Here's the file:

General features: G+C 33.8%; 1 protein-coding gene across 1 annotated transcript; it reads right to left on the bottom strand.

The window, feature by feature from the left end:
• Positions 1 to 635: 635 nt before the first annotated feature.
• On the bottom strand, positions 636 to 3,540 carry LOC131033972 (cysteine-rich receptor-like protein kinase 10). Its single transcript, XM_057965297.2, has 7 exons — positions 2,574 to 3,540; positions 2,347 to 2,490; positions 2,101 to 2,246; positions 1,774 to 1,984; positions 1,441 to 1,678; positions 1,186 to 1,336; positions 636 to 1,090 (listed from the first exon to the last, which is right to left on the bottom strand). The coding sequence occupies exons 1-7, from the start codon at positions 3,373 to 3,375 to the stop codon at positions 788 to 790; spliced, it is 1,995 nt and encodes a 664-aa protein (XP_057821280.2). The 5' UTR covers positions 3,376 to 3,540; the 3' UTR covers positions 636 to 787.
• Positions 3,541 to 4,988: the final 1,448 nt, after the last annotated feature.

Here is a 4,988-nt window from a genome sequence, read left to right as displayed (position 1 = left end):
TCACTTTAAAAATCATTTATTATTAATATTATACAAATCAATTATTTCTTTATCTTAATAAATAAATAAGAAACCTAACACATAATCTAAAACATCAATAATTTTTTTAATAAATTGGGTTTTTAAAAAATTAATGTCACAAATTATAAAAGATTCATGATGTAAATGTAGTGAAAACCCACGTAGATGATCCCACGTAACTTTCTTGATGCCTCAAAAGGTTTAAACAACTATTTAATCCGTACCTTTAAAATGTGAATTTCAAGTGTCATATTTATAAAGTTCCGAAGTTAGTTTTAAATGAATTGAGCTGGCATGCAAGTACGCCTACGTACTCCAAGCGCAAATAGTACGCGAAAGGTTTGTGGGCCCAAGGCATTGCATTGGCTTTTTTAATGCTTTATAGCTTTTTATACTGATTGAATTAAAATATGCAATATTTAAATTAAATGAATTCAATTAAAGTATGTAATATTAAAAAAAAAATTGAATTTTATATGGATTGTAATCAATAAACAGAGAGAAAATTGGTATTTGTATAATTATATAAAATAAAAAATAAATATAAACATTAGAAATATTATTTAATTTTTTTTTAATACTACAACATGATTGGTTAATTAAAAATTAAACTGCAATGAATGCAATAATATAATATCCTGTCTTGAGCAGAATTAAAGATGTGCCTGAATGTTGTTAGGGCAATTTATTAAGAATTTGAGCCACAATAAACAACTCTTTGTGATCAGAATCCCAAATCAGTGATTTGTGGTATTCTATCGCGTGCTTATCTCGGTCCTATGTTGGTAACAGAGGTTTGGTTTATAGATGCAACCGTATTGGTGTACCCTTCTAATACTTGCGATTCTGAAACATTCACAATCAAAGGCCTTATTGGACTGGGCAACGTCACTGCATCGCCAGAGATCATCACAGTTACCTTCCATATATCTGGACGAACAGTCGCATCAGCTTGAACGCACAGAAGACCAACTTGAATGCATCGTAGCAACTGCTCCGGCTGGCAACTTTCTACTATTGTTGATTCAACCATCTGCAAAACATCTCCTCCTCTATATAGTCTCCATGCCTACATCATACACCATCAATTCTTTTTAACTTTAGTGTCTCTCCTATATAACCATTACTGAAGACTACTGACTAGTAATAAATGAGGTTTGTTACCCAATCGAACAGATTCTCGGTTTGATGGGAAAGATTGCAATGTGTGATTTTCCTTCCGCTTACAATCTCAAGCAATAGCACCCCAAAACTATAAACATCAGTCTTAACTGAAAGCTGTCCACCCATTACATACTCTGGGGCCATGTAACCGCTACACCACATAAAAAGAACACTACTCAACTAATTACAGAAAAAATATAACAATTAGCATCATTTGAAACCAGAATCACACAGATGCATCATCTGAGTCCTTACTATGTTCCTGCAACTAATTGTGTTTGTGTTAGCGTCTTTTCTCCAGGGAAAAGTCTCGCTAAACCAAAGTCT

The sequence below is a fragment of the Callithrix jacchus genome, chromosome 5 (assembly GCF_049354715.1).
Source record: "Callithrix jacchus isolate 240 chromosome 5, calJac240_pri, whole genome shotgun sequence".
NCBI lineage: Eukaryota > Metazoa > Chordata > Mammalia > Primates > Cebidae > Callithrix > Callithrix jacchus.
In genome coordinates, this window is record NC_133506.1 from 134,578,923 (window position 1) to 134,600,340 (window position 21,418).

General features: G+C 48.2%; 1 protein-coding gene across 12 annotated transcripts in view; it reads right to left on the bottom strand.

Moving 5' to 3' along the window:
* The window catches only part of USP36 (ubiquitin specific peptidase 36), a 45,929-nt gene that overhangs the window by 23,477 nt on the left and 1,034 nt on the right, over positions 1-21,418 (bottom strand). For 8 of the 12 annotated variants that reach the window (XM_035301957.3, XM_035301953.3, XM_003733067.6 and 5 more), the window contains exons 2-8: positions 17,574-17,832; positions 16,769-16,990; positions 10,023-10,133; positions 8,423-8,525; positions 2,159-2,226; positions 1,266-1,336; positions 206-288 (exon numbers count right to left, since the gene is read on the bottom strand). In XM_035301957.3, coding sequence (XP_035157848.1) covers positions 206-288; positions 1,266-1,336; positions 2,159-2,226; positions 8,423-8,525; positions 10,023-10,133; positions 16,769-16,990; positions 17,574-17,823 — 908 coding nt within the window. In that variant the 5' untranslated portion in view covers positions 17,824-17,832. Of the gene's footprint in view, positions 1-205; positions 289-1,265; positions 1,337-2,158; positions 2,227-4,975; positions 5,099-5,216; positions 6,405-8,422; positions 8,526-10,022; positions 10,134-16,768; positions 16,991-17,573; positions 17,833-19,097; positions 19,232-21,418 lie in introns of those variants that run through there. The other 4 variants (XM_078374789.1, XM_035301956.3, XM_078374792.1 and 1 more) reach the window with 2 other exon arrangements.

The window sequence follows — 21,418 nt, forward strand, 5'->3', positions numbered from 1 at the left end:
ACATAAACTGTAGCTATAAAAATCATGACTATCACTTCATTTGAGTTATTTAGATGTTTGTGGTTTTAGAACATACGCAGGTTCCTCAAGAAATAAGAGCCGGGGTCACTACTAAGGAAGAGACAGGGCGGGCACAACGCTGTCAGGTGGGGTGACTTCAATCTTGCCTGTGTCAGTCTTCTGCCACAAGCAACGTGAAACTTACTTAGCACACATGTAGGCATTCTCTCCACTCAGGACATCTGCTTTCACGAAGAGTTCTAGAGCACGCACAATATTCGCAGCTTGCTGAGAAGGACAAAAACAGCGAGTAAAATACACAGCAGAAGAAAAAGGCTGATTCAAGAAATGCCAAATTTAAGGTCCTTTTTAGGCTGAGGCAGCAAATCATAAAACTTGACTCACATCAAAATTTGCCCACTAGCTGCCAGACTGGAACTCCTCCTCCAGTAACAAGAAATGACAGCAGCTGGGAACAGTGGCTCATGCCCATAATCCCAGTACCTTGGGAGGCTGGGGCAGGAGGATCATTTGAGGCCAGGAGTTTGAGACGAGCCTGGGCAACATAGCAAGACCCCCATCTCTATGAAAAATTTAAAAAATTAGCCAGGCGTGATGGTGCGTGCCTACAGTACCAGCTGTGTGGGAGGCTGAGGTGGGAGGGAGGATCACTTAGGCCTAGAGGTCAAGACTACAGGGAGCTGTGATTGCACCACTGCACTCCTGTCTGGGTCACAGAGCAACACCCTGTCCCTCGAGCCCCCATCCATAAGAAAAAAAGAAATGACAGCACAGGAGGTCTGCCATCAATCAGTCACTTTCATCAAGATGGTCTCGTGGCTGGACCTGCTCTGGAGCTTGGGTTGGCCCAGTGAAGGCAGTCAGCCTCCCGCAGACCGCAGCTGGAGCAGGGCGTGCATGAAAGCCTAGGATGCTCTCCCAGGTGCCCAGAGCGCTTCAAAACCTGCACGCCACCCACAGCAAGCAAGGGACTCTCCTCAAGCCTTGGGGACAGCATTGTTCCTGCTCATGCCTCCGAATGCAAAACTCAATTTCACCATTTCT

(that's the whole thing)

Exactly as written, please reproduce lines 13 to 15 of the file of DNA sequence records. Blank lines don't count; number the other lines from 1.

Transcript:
Moving 5' to 3' along the window:
* The window catches only part of USP36 (ubiquitin specific peptidase 36), a 45,929-nt gene that overhangs the window by 23,477 nt on the left and 1,034 nt on the right, over positions 1-21,418 (bottom strand). For 8 of the 12 annotated variants that reach the window (XM_035301957.3, XM_035301953.3, XM_003733067.6 and 5 more), the window contains exons 2-8: positions 17,574-17,832; positions 16,769-16,990; positions 10,023-10,133; positions 8,423-8,525; positions 2,159-2,226; positions 1,266-1,336; positions 206-288 (exon numbers count right to left, since the gene is read on the bottom strand). In XM_035301957.3, coding sequence (XP_035157848.1) covers positions 206-288; positions 1,266-1,336; positions 2,159-2,226; positions 8,423-8,525; positions 10,023-10,133; positions 16,769-16,990; positions 17,574-17,823 — 908 coding nt within the window. In that variant the 5' untranslated portion in view covers positions 17,824-17,832. Of the gene's footprint in view, positions 1-205; positions 289-1,265; positions 1,337-2,158; positions 2,227-4,975; positions 5,099-5,216; positions 6,405-8,422; positions 8,526-10,022; positions 10,134-16,768; positions 16,991-17,573; positions 17,833-19,097; positions 19,232-21,418 lie in introns of those variants that run through there. The other 4 variants (XM_078374789.1, XM_035301956.3, XM_078374792.1 and 1 more) reach the window with 2 other exon arrangements.

The window sequence follows — 21,418 nt, forward strand, 5'->3', positions numbered from 1 at the left end: